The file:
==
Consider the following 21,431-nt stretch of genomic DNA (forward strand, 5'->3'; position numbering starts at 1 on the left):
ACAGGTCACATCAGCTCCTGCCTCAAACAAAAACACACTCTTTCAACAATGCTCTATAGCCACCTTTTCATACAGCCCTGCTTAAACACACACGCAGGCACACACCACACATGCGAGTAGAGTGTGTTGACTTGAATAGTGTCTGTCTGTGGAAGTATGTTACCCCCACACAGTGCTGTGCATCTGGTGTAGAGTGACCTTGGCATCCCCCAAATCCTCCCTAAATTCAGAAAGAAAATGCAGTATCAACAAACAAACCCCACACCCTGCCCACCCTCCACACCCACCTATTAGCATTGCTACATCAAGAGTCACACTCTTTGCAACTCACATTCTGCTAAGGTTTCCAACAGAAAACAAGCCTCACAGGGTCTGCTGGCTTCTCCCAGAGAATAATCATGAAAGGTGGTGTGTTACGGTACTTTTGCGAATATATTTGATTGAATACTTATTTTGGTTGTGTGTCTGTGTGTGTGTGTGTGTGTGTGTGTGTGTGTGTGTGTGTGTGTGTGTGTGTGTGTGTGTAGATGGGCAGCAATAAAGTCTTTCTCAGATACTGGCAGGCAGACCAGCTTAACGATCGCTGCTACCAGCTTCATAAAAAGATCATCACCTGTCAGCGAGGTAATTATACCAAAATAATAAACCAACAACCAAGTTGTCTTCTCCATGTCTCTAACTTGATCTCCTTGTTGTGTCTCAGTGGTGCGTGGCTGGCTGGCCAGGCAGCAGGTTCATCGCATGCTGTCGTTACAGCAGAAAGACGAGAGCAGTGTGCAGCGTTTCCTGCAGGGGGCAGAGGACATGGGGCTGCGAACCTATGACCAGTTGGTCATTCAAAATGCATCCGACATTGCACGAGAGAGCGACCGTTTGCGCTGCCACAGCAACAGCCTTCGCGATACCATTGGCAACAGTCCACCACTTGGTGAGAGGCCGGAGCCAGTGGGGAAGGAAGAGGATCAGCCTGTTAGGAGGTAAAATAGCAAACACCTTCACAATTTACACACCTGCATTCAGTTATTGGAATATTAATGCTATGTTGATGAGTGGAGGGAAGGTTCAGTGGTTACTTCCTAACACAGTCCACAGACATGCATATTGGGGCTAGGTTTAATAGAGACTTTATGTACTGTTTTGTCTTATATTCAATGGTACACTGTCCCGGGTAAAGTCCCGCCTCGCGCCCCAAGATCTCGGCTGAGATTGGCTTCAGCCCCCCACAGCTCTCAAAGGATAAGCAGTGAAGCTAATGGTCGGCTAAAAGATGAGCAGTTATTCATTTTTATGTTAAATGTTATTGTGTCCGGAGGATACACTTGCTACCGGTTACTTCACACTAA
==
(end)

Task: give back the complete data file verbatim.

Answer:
Consider the following 21,431-nt stretch of genomic DNA (forward strand, 5'->3'; position numbering starts at 1 on the left):
ACAGGTCACATCAGCTCCTGCCTCAAACAAAAACACACTCTTTCAACAATGCTCTATAGCCACCTTTTCATACAGCCCTGCTTAAACACACACGCAGGCACACACCACACATGCGAGTAGAGTGTGTTGACTTGAATAGTGTCTGTCTGTGGAAGTATGTTACCCCCACACAGTGCTGTGCATCTGGTGTAGAGTGACCTTGGCATCCCCCAAATCCTCCCTAAATTCAGAAAGAAAATGCAGTATCAACAAACAAACCCCACACCCTGCCCACCCTCCACACCCACCTATTAGCATTGCTACATCAAGAGTCACACTCTTTGCAACTCACATTCTGCTAAGGTTTCCAACAGAAAACAAGCCTCACAGGGTCTGCTGGCTTCTCCCAGAGAATAATCATGAAAGGTGGTGTGTTACGGTACTTTTGCGAATATATTTGATTGAATACTTATTTTGGTTGTGTGTCTGTGTGTGTGTGTGTGTGTGTGTGTGTGTGTGTGTGTGTGTGTGTGTGTGTGTGTGTGTAGATGGGCAGCAATAAAGTCTTTCTCAGATACTGGCAGGCAGACCAGCTTAACGATCGCTGCTACCAGCTTCATAAAAAGATCATCACCTGTCAGCGAGGTAATTATACCAAAATAATAAACCAACAACCAAGTTGTCTTCTCCATGTCTCTAACTTGATCTCCTTGTTGTGTCTCAGTGGTGCGTGGCTGGCTGGCCAGGCAGCAGGTTCATCGCATGCTGTCGTTACAGCAGAAAGACGAGAGCAGTGTGCAGCGTTTCCTGCAGGGGGCAGAGGACATGGGGCTGCGAACCTATGACCAGTTGGTCATTCAAAATGCATCCGACATTGCACGAGAGAGCGACCGTTTGCGCTGCCACAGCAACAGCCTTCGCGATACCATTGGCAACAGTCCACCACTTGGTGAGAGGCCGGAGCCAGTGGGGAAGGAAGAGGATCAGCCTGTTAGGAGGTAAAATAGCAAACACCTTCACAATTTACACACCTGCATTCAGTTATTGGAATATTAATGCTATGTTGATGAGTGGAGGGAAGGTTCAGTGGTTACTTCCTAACACAGTCCACAGACATGCATATTGGGGCTAGGTTTAATAGAGACTTTATGTACTGTTTTGTCTTATATTCAATGGTACACTGTCCCGGGTAAAGTCCCGCCTCGCGCCCCAAGATCTCGGCTGAGATTGGCTTCAGCCCCCCACAGCTCTCAAAGGATAAGCAGTGAAGCTAATGGTCGGCTAAAAGATGAGCAGTTATTCATTTTTATGTTAAATGTTATTGTGTCCGGAGGATACACTTGCTACCGGTTACTTCACACTAA